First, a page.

collateral

[kuh-lat-er-uhl]
noun
1.
security pledged for the payment of a loan: He gave the bank some stocks and bonds as collateral for the money he borrowed.
2.
Anatomy.
a.
a subordinate or accessory part.
b.
a side branch, as of a blood vessel or nerve.
3.
a relative descended from the same stock, but in a different line.
adjective
4.
accompanying; auxiliary: He received a scholarship and collateral aid.
5.
additional; confirming: collateral evidence; collateral security.
6.
secured by collateral: a collateral loan.
7.
aside from the main subject, course, etc.; secondary: These accomplishments are merely collateral to his primary goal.
8.
descended from the same stock, but in a different line; not lineal: A cousin is a collateral relative.
9.
pertaining to those so descended.
10.
situated at the side: a collateral wing of a house.
11.
situated or running side by side; parallel: collateral ridges of mountains.
12.
Botany. standing side by side.

Origin:
1350–1400; Middle English (< Anglo-French) < Medieval Latin collaterālis, equivalent to col- col-1 + laterālis lateral

collaterality [koh-lat-uh-ral-i-tee] , collateralness, noun
collaterally, adverb
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Based on the Random House Dictionary, © Random House, Inc. 2014.
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Collins
World English Dictionary
collateral (kɒˈlætərəl, kə-)
 
n
1.  a.  security pledged for the repayment of a loan
 b.  (as modifier): a collateral loan
2.  a person, animal, or plant descended from the same ancestor as another but through a different line
 
adj
3.  situated or running side by side
4.  descended from a common ancestor but through different lines
5.  serving to support or corroborate
6.  aside from the main issue
7.  uniting in tendency
 
[C14: from Medieval Latin collaterālis, from Latin com- together + laterālis of the side, from latus side]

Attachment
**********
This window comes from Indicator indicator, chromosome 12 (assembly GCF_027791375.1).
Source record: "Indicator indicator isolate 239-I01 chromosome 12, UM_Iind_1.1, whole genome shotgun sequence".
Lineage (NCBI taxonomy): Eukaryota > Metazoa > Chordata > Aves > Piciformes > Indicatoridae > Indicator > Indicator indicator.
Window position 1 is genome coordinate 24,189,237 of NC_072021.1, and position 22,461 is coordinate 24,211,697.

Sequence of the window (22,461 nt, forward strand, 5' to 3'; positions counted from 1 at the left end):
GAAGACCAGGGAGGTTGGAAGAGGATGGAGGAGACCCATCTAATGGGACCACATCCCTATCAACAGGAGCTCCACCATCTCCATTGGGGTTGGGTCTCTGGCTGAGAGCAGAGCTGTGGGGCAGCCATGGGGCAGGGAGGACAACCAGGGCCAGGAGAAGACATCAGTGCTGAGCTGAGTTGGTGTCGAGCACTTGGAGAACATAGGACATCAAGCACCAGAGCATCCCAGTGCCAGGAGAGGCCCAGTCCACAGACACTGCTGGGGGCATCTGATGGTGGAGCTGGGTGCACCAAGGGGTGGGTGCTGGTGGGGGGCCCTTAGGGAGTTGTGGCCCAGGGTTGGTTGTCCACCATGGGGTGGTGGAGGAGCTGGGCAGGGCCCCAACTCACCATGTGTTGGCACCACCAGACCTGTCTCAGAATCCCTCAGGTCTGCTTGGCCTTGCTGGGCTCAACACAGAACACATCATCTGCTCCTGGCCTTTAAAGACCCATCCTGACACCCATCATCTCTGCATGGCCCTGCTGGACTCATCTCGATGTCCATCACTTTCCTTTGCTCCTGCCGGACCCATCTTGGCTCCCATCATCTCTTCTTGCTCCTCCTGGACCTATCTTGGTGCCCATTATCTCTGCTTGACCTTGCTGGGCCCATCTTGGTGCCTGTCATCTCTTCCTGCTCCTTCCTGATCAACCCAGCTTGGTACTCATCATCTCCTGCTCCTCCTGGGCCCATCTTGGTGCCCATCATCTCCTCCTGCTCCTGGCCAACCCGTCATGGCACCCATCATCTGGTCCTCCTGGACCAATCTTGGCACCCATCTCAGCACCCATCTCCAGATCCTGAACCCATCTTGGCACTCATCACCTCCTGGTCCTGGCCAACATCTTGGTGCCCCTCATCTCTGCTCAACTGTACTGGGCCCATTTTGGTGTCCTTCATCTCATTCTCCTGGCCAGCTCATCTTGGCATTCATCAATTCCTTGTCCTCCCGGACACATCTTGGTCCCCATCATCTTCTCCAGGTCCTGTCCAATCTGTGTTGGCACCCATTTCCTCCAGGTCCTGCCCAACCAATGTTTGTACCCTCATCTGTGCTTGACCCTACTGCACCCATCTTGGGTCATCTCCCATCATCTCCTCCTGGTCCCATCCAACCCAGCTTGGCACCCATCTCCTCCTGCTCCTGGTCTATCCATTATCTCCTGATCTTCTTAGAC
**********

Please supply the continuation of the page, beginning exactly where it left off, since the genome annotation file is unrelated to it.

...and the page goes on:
col'laterally
 
adv

Collins English Dictionary - Complete & Unabridged 10th Edition
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Etymonline
Word Origin & History

collateral
late 14c., "accompanying," also "descended from the same stock," from O.Fr. collateral, from M.L. collateralis "accompanying," lit. "side by side," from L. com- "together" + lateralis "of the side," from latus "a side" (see oblate (n.)). Lit. sense of "parallel, along the
side of" attested in Eng. from c.1450.
Online Etymology Dictionary, © 2010 Douglas Harper
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American Heritage
Medical Dictionary

collateral col·lat·er·al (kə-lāt'ər-əl)
adj.

  1. Indirect, subsidiary, or accessory to the main thing.

  2. Having an ancestor in common but descended from a different line.

n.
  1. A branch of a nerve axon or blood vessel.

  2. A collateral relative.


col·lat'er·al·ly adv.
The American Heritage® Stedman's Medical Dictionary
Copyright © 2002, 2001, 1995 by Houghton Mifflin Company. Published by Houghton Mifflin Company.
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American Heritage
Cultural Dictionary

collateral definition


Property or its equivalent that a debtor deposits with a creditor to guarantee repayment of a debt.

The American Heritage® New Dictionary of Cultural Literacy, Third Edition
Copyright © 2005 by Houghton Mifflin Company.
Published by Houghton Mifflin Company. All rights reserved.
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Example sentences
And while the game allows players to use drones, they don't do collateral
  damage.
Individually and collectively, they were frequently used as collateral in all
  kinds of business transactions.
In one such instance, it was used as collateral for a cache of diamonds that
  failed to materialize.
In addition, candidates should have a strong collateral focus and expertise in
  an important area of auditory perception.
Image for collateral
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